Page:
What remains for Expos dreamers

The Montreal Expos have been gone for 18 years and seven months, yet they refuse to go away. For years there was alleged interest in having the Tampa Bay Rays play summers in Montreal, and springs and falls in St. Petersburg, but the best team in baseball in 2023 is almost certain to stay home, full-time, in Florida.

When a major-league team makes plans to move (Oakland), the subject of shifting franchises and expansion surfaces, and the Expos are always in the conversation about that unlikely event. Meanwhile, the Montreal Baseball Project is determined to find a team somewhere, anywhere, but its last update was in 2019.

What’s left is Expos Fest.

Every April, old ballplayers return to the city that made them famous to sign autographs, enjoy attention they don’t get anymore, earn royalties they don’t earn any more, and help sell Expos’ memorabilia for a terrific cause. The one-day event provides jilted Expos fans the chance to re-visit their pasts and keep their impossible dream alive. The $185 they pay includes a four-course dinner, and Expos Fest sells out at around 1,000 fans. I recall some Jarry Park nights that didn’t attract many more.

The man whose money created the Expos, Charles Bronfman, once said any new major-league team would have to have a downtown stadium with 35,000 seats under a retractable roof…i.e., a modern Jarry Park, insulated from the weather. Impressive fund-raising aside, that’s not in the Expos Fest budget.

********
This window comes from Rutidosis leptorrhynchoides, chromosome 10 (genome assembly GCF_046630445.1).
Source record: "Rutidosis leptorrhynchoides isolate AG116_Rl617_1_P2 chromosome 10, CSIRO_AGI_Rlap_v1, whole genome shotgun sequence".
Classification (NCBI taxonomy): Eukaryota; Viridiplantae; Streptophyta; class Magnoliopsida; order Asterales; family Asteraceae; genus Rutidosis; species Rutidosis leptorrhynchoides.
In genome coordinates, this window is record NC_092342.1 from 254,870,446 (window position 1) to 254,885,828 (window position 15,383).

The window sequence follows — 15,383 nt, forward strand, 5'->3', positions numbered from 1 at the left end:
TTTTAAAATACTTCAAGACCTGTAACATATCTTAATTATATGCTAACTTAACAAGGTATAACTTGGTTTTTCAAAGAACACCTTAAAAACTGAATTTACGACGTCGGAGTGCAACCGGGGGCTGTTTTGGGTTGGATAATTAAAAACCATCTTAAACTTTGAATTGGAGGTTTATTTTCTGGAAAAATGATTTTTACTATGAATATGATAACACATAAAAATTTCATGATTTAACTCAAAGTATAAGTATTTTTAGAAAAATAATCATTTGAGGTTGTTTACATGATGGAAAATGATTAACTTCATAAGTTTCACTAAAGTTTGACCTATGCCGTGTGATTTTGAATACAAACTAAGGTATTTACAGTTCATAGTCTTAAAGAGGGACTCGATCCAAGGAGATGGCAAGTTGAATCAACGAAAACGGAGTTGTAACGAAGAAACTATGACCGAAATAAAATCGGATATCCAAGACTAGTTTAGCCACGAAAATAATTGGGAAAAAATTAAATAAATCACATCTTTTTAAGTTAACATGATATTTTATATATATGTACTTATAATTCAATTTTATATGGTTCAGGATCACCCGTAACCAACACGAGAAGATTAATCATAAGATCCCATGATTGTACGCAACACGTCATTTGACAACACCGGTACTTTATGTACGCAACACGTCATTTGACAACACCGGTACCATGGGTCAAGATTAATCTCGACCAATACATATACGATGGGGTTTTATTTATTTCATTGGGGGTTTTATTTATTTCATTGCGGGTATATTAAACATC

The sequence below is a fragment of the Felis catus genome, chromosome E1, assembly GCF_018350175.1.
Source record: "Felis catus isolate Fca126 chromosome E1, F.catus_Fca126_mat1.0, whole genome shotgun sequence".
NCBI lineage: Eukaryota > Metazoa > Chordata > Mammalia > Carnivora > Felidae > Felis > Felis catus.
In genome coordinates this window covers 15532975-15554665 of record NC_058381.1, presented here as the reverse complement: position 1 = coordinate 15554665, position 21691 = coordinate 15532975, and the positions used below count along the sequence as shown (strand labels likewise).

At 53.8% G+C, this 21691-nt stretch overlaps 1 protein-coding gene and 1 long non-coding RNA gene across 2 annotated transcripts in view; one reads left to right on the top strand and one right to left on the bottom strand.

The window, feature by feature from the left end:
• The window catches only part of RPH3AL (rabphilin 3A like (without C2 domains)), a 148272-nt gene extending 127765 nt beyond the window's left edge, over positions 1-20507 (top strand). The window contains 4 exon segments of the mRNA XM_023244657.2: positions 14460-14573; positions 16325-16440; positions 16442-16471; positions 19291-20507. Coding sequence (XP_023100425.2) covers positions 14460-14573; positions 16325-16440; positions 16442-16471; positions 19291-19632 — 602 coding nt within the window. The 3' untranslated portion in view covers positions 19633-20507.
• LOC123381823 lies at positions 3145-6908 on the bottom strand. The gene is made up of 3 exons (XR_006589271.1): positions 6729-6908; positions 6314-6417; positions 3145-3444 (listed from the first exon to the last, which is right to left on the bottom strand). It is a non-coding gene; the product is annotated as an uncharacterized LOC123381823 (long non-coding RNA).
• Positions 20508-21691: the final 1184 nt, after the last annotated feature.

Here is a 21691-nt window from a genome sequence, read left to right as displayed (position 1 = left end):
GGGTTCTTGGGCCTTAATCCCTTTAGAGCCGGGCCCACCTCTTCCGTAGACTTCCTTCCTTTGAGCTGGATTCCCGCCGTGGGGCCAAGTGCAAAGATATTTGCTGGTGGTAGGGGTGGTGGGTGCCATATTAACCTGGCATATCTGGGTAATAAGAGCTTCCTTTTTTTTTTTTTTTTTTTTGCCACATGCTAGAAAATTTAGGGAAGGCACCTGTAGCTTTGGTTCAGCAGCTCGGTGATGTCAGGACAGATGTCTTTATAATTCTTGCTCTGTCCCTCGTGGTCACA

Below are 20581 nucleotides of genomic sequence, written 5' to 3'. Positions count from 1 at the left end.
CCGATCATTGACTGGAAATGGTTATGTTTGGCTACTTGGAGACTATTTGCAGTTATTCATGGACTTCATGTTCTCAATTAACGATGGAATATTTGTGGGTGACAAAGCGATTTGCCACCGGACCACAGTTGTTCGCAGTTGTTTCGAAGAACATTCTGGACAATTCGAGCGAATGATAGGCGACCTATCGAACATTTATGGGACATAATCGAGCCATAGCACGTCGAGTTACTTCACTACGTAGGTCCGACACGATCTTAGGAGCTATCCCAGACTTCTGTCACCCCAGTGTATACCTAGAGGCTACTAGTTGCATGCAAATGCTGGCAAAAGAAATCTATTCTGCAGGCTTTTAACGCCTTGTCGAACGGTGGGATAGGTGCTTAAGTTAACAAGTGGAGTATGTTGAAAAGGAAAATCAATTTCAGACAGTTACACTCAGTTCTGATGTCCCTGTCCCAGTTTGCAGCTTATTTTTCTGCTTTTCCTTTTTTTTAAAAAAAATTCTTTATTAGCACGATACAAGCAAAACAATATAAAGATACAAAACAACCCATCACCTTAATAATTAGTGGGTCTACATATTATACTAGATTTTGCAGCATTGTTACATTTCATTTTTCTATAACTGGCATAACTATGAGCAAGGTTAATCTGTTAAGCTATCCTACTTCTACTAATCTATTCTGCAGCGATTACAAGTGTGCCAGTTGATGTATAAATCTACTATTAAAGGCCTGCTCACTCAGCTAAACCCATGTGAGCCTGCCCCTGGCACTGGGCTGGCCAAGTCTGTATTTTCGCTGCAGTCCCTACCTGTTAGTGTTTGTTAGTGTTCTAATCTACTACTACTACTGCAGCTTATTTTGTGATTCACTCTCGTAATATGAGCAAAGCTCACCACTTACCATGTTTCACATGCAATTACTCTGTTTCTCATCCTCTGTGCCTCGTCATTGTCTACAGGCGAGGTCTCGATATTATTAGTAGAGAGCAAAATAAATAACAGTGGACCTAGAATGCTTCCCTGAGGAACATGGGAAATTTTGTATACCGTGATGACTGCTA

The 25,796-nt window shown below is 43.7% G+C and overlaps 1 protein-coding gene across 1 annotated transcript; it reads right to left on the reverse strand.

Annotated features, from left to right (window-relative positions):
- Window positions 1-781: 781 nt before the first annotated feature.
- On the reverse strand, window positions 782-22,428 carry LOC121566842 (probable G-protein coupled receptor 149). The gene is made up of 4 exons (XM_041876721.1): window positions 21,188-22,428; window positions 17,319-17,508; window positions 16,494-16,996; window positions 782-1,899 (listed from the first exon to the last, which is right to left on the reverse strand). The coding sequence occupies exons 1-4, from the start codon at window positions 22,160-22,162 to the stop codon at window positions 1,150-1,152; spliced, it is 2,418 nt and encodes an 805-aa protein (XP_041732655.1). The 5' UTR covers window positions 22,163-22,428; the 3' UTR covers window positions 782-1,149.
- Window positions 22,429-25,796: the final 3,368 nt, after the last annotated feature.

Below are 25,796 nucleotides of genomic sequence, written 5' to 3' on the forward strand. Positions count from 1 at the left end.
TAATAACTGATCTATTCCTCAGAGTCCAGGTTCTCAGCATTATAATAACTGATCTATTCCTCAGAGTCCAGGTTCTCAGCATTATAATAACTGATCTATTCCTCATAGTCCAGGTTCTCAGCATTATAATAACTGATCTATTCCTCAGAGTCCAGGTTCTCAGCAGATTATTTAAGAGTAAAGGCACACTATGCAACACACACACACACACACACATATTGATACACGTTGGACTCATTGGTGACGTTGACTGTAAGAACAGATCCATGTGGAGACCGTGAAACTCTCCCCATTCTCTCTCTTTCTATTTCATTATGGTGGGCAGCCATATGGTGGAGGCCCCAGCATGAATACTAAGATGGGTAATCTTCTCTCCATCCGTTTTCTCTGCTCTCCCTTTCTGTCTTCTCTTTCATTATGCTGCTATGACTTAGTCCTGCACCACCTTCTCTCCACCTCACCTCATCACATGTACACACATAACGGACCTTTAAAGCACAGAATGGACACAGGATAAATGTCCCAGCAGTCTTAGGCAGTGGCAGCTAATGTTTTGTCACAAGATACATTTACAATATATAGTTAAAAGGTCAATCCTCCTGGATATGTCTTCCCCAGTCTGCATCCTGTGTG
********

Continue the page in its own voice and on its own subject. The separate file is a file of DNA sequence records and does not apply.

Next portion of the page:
This month’s cast included Vladimir Guerrero Sr., one of the last players out the door before they turned off the lights in 2004. And Bill Stoneman, the only Expos pitcher to throw two no-hitters. Also Andre Dawson, Ellis Valentine, Bill Gullickson and Rodney Scott from the late ’70s Expos team that ignited the competitive fires. Of the 10 Expos managers, 87-year-old Felipe Alou represented the four who are still alive. Retired hockey players Bob Gainey and Chris Chelios were invited because, well, Montreal Canadiens memorabilia sells, too.

They’ll run out of players one day but they may never run out of memorabilia. I counted 118 autographed items available online: photos, patches, baseballs, bats, mini-Gold Gloves, hockey jerseys, Hall of Fame plaques and posters by award-winning artist Aislin, whose latest book “A Cartoonist’s Scrapbook of the Montreal Expos” comes out next year. For people who just want to support a cause, the prices are irrelevant; the highest is $500 for a cleverly named painting called “Outfield of Dreams” — Guerrero, Dawson and Tim Raines.

Donations are now over $1 million for the Montreal Children’s Hospital. Fund-raising for that hospital is part of my past — our one-year-old required surgery there, and later at the radio station where I was sports director we auctioned equipment worn by sports stars to raise money for the hospital. The richest item? Also $500, for Ellis Valentine’s batting helmet!

Expos Fest was the creation of Perry Giannias, whose five-year-old niece Catherine (Kat) Demes lost her battle with a form of brain cancer called Diffuse Intrinsic Pontine Glioma in 2015. The money raised is dedicated to DIPG research.

And so it is that today the Expos live, at least in part because of a little girl who didn’t.